# Anonymize GitHub repos for double-blind submission

Posted on Wed 23 October 2019 in research

Many venues for submitting research in computer science and other academic fields follow a double-blind review process, in which the authors should be anonymous to the reviewers. This can cause conflicts with ideas from open science or with the evaluation of software contributions as any linked GitHub repositories can contain identifying information about the authors. In this post I'll describe how I set up my LaTeX projects to facilitate double blind submission.

### Example document

Imagine that we have written the following highly-complex research paper in LaTeX:

\documentclass[sigconf,anonymous]{acmart}
\begin{document}
\author{Micah Smith}
\title{Title}
\maketitle
Here is my code: \url{https://github.com/micahjsmith/code}.
\end{document}


We're using the popular acmart class file which is used in computer science conferences like CHI, SIGMOD, KDD, etc. This class has an anonymous option which serves to anonymize the author list anywhere it appears. But the repo I have linked still gives away identifying information: the organization name appears in the URL and if one clicks through, the name of the authors and institution appear prominently.

### Anonymizing the repo

One approach to providing anonymous access to our important code is to manually remove identifying information from files, create an archive (e.g. code.tar.gz) and upload it as supplementary material.

This has several drawbacks:

• not all submission sites allow this form of upload
• a tarball is not a friendly way to share code, as the reviewer attempts to browse code from their file system and may not have editors configured to display your file types with the correct syntax highlighting, etc.
• you may forget to update the archive if you have updating your code and submission.

A better approach is to use a service like Anonymous GitHub, which proxies requests to your live GitHub repository and strips identifying information based on your custom configuration. To use Anonymous GitHub, paste the URL of a GitHub repository and list of terms to anonymize from every file; terms will be replaced with XXX.

In our case, we want to anonymize the terms Micah Smith and MIT. So we could start with the following term list:

Micah Smith
MIT


The problem with this is that the linked software has been released under the MIT License, so a reviewer viewing the README or LICENSE would see the license is called XXX License (because it has been anonymized) and conclude that the author is from MIT, breaking the anonymity. Other substring matches could cause issues in similar situations.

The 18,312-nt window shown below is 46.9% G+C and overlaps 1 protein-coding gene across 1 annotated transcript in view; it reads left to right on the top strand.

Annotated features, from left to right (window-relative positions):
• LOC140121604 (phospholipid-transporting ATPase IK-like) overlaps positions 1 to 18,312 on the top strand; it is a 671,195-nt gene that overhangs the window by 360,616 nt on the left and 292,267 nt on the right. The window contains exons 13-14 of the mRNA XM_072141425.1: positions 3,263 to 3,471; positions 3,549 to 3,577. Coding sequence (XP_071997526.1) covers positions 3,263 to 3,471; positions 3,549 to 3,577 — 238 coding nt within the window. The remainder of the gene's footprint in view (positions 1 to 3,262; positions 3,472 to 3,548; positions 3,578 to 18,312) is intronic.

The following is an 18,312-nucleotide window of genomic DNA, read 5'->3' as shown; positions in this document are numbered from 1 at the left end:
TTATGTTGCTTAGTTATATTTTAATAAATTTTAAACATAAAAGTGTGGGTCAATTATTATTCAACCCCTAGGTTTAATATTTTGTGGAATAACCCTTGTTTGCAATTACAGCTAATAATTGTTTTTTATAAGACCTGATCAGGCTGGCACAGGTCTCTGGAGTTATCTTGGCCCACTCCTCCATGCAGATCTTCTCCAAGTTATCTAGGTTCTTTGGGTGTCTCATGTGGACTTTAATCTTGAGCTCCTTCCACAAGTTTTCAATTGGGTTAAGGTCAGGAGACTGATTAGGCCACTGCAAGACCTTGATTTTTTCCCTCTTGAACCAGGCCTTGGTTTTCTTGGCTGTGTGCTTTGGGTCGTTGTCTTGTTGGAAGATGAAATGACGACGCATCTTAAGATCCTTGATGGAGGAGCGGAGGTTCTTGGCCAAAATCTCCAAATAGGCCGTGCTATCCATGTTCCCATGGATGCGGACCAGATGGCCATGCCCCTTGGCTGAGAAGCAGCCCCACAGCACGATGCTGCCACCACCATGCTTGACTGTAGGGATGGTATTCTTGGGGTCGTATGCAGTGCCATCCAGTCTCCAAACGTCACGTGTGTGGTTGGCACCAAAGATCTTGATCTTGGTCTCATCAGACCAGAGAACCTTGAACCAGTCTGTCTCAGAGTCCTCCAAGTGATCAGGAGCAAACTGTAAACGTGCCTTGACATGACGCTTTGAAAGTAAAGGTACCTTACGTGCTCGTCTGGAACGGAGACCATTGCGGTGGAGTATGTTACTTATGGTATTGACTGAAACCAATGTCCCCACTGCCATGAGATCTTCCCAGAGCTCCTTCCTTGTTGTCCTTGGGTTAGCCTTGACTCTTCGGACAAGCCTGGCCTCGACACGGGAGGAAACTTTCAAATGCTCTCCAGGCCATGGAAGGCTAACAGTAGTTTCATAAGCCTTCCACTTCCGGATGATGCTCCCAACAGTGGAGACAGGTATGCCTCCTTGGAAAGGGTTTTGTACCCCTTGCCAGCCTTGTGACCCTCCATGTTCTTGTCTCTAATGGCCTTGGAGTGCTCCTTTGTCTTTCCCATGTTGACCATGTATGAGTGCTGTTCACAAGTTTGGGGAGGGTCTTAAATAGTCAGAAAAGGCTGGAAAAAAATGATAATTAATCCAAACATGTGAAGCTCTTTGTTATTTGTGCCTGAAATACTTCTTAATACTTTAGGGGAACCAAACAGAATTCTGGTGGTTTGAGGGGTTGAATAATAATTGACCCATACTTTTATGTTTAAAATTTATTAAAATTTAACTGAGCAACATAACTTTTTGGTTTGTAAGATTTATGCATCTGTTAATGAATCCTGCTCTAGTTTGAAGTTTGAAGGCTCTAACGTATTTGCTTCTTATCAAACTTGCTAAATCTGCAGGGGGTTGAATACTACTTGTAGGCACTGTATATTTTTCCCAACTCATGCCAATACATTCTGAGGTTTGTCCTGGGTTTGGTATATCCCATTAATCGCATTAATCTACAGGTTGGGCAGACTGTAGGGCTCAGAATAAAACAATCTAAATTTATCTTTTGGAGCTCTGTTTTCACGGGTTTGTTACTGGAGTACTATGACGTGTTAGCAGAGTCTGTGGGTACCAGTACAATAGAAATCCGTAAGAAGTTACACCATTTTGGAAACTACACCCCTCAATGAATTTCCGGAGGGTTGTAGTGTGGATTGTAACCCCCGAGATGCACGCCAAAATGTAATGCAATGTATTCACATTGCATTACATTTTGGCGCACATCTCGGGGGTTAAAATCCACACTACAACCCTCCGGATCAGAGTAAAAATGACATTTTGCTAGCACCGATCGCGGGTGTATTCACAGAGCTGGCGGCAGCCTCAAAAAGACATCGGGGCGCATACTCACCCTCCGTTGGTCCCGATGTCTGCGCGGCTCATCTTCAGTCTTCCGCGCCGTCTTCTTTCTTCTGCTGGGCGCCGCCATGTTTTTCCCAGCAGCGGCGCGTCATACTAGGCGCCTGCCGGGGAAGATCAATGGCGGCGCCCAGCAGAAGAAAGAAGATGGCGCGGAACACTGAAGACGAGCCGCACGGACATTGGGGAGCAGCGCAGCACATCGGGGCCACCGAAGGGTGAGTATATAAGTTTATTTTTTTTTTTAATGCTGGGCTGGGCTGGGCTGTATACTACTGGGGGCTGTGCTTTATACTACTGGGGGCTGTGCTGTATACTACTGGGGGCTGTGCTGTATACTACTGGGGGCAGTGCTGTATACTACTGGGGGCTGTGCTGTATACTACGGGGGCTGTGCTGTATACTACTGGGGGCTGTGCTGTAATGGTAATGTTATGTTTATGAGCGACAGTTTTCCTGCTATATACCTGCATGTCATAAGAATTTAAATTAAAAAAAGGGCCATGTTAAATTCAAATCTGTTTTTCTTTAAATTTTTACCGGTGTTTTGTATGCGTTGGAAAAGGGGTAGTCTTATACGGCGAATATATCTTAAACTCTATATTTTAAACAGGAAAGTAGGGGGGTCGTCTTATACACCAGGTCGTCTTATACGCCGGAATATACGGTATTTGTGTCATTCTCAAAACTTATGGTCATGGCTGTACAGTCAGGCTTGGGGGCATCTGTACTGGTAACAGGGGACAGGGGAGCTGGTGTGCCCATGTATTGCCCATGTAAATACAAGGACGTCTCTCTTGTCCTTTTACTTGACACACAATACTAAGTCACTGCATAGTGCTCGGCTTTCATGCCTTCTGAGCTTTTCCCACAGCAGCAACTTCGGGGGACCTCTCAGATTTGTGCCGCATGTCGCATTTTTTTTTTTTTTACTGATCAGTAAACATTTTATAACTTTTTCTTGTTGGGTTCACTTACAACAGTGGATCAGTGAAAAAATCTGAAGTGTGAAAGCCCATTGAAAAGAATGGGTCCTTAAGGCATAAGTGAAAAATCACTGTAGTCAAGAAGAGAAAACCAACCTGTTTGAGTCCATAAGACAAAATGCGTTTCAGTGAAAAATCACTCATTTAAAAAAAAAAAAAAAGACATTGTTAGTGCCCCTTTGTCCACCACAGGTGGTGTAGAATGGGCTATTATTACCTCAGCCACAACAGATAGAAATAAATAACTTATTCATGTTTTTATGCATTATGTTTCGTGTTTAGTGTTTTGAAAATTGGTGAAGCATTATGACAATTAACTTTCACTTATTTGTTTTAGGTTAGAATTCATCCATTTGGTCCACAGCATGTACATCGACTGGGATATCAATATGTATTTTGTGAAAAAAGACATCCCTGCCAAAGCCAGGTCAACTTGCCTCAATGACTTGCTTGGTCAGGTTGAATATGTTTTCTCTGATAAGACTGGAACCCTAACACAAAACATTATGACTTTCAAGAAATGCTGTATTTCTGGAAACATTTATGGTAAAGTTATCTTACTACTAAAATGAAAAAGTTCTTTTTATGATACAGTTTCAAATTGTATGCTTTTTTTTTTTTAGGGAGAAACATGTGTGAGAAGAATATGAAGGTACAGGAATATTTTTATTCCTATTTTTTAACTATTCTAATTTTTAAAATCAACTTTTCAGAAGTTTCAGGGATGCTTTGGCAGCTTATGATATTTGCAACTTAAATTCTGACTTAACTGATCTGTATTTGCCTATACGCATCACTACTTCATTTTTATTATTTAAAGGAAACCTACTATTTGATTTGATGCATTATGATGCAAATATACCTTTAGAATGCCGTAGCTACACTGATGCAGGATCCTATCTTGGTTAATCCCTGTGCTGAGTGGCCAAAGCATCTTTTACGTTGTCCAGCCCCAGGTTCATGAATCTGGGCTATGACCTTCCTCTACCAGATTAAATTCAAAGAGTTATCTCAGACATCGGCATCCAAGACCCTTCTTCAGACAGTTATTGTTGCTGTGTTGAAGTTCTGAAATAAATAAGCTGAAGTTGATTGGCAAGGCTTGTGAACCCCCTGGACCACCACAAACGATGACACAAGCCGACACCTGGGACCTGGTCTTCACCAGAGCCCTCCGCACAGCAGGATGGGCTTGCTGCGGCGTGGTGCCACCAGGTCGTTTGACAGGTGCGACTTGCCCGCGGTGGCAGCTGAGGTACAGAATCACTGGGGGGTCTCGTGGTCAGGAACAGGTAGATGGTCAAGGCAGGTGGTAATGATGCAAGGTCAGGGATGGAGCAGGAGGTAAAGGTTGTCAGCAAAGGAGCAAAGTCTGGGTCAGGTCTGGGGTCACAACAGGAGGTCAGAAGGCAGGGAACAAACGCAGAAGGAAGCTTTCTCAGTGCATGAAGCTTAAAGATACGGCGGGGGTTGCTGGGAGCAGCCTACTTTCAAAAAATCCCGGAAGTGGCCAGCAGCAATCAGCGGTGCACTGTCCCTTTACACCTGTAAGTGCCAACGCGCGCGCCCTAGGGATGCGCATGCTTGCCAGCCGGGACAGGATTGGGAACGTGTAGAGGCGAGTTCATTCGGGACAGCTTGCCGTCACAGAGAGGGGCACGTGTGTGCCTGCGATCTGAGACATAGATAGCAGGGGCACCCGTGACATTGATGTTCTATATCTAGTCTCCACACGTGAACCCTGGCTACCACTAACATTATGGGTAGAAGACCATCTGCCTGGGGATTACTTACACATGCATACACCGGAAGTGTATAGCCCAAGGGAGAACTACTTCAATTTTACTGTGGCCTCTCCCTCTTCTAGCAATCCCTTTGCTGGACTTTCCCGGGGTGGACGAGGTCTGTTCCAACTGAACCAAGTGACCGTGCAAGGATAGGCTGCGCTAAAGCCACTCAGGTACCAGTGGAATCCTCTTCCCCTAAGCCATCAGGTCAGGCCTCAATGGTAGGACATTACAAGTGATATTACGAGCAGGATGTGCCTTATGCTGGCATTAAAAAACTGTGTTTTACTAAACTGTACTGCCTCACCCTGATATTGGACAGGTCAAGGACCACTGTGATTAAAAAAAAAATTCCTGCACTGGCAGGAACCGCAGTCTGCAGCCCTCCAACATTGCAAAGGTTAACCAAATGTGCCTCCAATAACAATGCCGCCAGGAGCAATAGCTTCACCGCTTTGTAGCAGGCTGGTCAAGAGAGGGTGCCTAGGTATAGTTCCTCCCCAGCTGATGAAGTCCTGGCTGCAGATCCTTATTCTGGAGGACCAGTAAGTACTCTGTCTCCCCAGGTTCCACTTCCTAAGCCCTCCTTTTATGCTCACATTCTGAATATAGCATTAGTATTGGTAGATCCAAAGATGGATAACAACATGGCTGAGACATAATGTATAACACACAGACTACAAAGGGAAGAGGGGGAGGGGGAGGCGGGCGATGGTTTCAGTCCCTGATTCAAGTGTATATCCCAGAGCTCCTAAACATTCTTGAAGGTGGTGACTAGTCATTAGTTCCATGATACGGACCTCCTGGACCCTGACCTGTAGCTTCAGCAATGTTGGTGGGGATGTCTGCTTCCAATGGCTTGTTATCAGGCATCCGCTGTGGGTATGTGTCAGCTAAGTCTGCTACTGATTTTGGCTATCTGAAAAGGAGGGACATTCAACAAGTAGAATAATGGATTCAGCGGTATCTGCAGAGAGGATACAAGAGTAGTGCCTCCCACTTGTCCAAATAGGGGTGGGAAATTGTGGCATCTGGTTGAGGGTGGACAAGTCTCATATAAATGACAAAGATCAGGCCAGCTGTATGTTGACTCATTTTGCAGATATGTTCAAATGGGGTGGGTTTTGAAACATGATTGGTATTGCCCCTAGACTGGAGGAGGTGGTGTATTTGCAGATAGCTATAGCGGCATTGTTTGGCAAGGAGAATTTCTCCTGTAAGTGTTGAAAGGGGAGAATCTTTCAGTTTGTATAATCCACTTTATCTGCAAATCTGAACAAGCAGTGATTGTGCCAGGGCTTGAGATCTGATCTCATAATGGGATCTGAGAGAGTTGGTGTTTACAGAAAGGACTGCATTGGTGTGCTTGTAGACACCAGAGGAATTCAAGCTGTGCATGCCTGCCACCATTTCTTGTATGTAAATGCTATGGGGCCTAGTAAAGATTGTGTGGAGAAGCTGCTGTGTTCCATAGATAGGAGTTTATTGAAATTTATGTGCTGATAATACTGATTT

The solution is to take advantage of the (undocumented) full regex matching that Anonymous GitHub will perform. Each line can contain an arbitrary Python regex. Thus we can match MIT only when it is not followed by the characters License using a negative lookahead:

Micah Smith


The result is an anonymized repo that can be shared with reviewers: https://anonymous.4open.science/r/code-7E01

### Referencing the repo

We could just copy and paste the new link into our LaTeX document, but that's too easy, isn't it? A flexible approach is to store the original URL and the anonymized URL in variables and place the appropriate one into the text based on whether the version being compiled is anonymized or not.

\documentclass[sigconf,anonymous]{acmart}

\newcommand{\repourl}{https://github.com/micahjsmith/code}

% can be placed in 'anonymize.tex' and input to the main file
\makeatletter
\if@ACM@anonymous
\renewcommand{\repourl}{https://anonymous.4open.science/r/code-7E01}
\fi
\makeatother

\begin{document}
\author{Micah Smith}
\title{Title}
\maketitle
Here is my code: \url{\repourl}.
\end{document}


In this case, I searched the acmart.cls class file for the anonymous flag finding the command \if@ACM@anonymous. You can freely use this command as a switch within your document if you jump through the usual \makeatletter/\makeatother hoops. For a different document format, different logic would be needed. For example, IEEEtran.cls defines the \ifCLASSOPTIONpeerreview conditional, but fewer IEEE conferences use double-blind review.

When (when!) your paper is accepted, you can simply remove the anonymous flag from your document class declaration, and the original link will replace the anonymized link without needing to look through the document.

### Conclusion

Using Anonymous GitHub and some LaTeX tricks, our paper appears as normal when the anonymous flag is not set. But when the anonymous flag is set on the document class, our readers can click through to an anonymized rendering of our repository.

What approach have you used to anonymizing your submissions?